Let’s have a look at what’s new and improved in DataGrip 2019.1 EAP 3.
A new option in Save password: For Session. It will save your password until you disconnect from the data source.
Test connection results are now inline and can be copied to the clipboard via a small dedicated button. The link to the troubleshooting page is also added.
Navigation and search
Find in path
DataGrip can search in source codes of the objects. This was available only if you chose the All Places scope. We’ve cleaned up this UI a little bit and removed the Module and Project tabs.
A new scope, Attached Directories, is available. Use it if you want to search through files in the Files tool window.
All navigation actions now work from here.
For instance, if you’re searching for a table, see what you can open from right here:
Table’s DDL: Ctrl/Cmd+B.
Table’s data: F4 (Enter does the same for tables).
Modify Table dialog: Ctrl/Cmd+F6.
Locate in… popup: Alt+F1 (Use it to see the object in the database tree view).
Quick doc popup: Ctrl+Q/F1.
SQL generator: Alt+Ctrl/Cmd+G.
There are many more actions related to the objects you see here!
Also, don’t forget about Navigation settings in Database | General. Feel free to create your own flow, as DataGrip now really does cover all possible use cases.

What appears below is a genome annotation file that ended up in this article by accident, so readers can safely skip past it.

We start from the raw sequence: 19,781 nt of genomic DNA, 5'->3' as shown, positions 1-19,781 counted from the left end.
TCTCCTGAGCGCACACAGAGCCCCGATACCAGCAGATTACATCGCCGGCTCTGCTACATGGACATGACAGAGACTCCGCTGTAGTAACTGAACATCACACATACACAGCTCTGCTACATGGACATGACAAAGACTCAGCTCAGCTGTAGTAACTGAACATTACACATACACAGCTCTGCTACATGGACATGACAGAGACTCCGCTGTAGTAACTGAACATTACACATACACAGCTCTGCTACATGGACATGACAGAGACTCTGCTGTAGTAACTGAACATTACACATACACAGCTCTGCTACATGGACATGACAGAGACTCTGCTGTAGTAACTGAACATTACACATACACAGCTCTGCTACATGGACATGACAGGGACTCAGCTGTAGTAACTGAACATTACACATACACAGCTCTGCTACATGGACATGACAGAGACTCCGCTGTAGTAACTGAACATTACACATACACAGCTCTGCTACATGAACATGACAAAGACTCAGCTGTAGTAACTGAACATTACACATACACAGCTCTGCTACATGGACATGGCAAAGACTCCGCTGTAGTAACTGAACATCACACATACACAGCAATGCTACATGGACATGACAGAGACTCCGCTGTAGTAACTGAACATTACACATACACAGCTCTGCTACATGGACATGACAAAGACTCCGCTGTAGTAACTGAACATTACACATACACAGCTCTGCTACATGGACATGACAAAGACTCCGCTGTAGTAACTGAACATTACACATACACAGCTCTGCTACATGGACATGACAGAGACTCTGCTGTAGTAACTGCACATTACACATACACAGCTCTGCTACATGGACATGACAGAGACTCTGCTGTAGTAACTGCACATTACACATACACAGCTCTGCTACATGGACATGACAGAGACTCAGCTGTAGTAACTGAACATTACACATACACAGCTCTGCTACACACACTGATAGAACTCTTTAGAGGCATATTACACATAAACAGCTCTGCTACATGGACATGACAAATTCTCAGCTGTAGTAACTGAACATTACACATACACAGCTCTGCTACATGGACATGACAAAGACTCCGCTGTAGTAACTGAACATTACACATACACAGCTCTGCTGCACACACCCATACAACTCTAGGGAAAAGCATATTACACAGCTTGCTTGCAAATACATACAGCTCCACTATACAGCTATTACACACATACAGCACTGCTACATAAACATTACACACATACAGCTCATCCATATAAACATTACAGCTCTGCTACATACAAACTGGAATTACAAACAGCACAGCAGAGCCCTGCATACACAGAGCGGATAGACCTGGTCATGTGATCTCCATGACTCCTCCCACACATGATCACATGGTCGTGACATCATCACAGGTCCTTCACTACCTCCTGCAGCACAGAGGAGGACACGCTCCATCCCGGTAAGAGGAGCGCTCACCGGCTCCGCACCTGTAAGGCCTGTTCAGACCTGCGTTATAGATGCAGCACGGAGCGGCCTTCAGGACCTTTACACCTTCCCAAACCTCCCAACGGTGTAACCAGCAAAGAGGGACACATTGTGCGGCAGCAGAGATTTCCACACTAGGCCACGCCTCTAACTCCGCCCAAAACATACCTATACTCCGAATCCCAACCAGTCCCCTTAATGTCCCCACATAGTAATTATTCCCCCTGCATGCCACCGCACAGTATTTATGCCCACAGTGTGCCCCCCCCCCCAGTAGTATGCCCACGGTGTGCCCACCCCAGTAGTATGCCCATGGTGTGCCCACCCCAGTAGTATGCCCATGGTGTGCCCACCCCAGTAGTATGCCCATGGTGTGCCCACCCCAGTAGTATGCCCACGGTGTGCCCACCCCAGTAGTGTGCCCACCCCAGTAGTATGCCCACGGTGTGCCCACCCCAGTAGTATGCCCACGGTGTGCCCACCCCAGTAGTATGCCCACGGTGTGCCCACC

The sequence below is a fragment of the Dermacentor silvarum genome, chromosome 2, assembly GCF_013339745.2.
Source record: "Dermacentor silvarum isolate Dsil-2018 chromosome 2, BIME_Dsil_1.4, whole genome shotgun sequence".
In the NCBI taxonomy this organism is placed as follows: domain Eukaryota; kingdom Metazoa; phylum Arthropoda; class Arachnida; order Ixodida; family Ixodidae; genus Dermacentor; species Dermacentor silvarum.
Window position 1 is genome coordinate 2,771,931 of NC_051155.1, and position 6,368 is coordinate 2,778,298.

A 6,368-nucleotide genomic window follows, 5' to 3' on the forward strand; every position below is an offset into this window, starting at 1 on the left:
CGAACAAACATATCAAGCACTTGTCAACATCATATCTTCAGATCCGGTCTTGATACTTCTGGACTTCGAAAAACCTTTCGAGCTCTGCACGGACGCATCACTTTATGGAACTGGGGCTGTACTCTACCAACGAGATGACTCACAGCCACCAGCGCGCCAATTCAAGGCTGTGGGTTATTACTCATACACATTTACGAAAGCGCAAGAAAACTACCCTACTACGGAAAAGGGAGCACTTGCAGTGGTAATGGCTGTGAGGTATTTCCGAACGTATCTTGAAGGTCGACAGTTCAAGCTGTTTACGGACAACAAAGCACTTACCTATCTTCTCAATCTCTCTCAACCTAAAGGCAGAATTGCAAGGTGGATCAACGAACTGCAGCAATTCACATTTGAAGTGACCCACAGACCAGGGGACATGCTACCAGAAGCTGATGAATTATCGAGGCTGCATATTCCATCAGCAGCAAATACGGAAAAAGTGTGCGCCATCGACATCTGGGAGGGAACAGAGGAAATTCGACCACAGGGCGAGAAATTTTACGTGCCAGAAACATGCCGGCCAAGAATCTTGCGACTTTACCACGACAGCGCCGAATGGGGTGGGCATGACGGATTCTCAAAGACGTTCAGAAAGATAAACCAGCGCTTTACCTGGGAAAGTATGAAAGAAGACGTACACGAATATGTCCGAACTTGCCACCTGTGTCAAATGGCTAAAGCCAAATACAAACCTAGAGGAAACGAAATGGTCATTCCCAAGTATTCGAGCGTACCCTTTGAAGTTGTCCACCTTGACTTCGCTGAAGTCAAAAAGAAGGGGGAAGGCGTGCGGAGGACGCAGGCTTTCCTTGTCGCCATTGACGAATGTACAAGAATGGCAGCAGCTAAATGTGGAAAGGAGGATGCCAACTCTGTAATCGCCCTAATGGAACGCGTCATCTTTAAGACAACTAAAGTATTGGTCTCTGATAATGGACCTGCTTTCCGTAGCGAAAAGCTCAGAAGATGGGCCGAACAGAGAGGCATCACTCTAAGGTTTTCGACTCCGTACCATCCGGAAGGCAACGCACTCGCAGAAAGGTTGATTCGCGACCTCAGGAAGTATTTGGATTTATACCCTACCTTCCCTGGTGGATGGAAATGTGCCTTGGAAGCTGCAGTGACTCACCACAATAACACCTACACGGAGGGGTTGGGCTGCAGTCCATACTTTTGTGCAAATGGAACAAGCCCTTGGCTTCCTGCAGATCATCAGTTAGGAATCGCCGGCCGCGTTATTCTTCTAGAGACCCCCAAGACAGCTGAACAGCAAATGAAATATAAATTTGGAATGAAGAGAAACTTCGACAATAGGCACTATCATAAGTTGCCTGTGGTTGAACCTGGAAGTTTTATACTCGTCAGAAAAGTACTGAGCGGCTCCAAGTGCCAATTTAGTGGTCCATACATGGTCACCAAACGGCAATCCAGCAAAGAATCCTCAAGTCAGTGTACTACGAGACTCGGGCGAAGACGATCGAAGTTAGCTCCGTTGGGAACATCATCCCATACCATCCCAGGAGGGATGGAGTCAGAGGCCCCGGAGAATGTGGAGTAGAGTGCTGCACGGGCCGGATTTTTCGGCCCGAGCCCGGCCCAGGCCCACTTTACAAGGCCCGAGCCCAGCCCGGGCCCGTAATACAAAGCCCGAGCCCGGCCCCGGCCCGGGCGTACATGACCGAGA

We added the support for Snowflake SQL.
The support for database objects comes later. Now JDBC-based introspection works.
DataGrip will warn you if the cursor you use is not opened when inside a procedure or function.
The next two new inspections are turned off by default as only some developers want these things to be reported.
Named arguments should be used
Usages of GOTO statements
This inspection has three options:
-Report all GOTO statements;
-Report uses of GOTO statements to exit a loop;
-Report backward GOTO statements;
This release adds the possibility to fully customize the appearance of the IDE as now you’ll have the power to design your own theme from scratch. We’ve created a few brand new themes to get you started. They can be downloaded as plugins:
Here’s what they look like:
Dark Purple theme
Cyan Light theme
We’ve made significant changes in our codebase so that you can tweak the entire IDE appearance, including icon colors, radio buttons, arrows, the color scheme, and everything else you can think of. You can literally change the color of anything.
You can create your own theme plugin using the DevKit and modify the IDE appearance via a JSON file. Here are some links that you may find useful:
- Detailed tutorial about how to create your own custom theme.
- Blog post about creating custom themes for the IntelliJ Platform.